The Rules of Engagement: Your Online Identity

If you ask any Facebook defector why they switched to Google+, they will likely cite privacy reasons. Zuckerberg and his crew are well known for wanting to make their social media platform more “public,” where people use their real names and the content they post is widely visible. For the teachers, congressmen and the rest of us who don’t want our personal life on public display, Facebook is pushing the envelope of what’s okay and what’s not okay.

While Facebook may want you to open your curtains, there are still many social networks that enforce anonymity – like Reddit and 4chan. Why? While unlike Facebook and Google+ in the types and ways content is shared, Reddit is still a community for conversation and thought. The idea is that, if everybody remains anonymous, they will also feel free to be more creative and honest with one another. One night you can confess all your sins and go into work the next day with the knowledge that your boss has no clue that it was you.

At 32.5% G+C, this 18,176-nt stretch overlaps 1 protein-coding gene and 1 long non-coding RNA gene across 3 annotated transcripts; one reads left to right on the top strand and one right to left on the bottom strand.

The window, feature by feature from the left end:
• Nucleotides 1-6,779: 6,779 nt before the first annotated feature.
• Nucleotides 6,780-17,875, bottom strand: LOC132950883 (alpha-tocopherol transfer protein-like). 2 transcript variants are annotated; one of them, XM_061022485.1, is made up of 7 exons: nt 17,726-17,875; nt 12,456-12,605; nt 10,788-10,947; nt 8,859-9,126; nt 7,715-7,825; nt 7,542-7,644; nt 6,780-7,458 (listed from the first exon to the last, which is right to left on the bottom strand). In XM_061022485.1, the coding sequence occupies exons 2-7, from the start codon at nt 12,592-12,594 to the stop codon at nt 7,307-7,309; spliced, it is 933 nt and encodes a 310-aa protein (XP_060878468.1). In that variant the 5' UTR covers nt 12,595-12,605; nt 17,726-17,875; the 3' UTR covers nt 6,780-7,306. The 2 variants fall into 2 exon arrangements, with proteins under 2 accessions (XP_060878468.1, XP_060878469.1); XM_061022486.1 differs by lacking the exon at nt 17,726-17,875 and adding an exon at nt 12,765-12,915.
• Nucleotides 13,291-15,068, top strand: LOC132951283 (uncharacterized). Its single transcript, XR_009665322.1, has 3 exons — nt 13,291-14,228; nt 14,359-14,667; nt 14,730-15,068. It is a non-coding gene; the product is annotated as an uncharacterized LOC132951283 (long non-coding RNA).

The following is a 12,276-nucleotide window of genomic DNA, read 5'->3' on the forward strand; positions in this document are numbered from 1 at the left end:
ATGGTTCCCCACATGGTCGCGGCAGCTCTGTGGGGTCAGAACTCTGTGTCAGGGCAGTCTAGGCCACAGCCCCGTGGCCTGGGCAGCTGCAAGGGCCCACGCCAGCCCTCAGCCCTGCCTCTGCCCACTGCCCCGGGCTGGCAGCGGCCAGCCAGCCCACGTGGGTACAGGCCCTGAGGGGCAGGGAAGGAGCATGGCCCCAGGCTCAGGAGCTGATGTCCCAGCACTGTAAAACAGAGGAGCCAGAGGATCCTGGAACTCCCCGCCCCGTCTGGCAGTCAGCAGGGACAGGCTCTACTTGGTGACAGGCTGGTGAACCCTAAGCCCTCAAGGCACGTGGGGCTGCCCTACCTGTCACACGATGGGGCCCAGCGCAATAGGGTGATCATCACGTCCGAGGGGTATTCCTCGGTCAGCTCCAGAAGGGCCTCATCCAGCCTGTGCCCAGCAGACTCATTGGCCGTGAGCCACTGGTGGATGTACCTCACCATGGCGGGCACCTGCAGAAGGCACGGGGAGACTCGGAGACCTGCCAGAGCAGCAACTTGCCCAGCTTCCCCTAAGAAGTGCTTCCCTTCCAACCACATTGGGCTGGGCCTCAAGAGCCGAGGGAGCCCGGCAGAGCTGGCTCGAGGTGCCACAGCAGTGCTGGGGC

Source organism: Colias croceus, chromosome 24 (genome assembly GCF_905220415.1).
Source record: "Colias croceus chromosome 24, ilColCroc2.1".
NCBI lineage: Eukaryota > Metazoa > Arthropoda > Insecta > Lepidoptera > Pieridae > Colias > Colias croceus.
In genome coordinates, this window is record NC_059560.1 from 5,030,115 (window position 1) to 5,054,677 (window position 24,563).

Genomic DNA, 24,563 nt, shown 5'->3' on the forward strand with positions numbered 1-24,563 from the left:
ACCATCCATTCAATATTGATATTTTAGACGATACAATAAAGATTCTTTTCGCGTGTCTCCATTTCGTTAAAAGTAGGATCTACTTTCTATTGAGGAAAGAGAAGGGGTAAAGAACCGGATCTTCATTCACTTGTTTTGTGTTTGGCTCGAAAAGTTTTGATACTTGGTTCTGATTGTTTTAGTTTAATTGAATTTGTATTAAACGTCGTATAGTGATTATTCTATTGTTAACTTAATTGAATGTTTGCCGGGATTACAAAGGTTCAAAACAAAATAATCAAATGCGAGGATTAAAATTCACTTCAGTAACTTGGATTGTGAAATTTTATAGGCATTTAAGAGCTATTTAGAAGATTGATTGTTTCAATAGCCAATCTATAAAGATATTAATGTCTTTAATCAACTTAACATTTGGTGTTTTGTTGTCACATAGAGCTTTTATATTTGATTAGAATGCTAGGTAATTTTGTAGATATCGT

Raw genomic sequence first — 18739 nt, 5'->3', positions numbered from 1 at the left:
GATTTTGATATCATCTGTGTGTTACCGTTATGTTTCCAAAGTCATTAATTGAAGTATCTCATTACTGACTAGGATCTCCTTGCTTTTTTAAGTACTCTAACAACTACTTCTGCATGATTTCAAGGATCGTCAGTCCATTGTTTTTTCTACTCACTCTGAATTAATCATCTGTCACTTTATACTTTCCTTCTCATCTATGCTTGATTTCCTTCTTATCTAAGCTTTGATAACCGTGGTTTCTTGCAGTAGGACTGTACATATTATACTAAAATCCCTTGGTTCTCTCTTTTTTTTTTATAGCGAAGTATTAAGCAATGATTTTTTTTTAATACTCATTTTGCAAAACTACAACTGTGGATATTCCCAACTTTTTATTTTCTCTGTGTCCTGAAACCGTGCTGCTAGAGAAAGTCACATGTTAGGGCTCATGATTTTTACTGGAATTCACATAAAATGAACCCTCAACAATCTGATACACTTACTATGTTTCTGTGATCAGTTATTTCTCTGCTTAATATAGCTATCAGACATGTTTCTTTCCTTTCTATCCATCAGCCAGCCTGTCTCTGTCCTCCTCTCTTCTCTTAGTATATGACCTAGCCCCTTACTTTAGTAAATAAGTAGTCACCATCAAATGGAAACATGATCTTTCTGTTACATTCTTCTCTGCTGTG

A recent Mashable infographic  explored people and platform’s reactions to the privacy issue. The findings? 43% of people don’t worry or care about the amount of personal information about them online. This could be everything from their email address, phone number or street address–to the finer details of what they had for lunch.  Another 25-33% doesn’t even know if that information is publicly available.

So why is everybody so cavalier with their online persona? We take steps to ensure our identity isn’t used fraudulently to open a credit card or apply for a job, but when it comes to the Internet we let it all hang out. If you have your Facebook profile open to the public – what kind of information do you have on it and why did you choose to make it so? While one segment is calling for more strict privacy policies, another is completely oblivious that they exist. Which side do you fall on?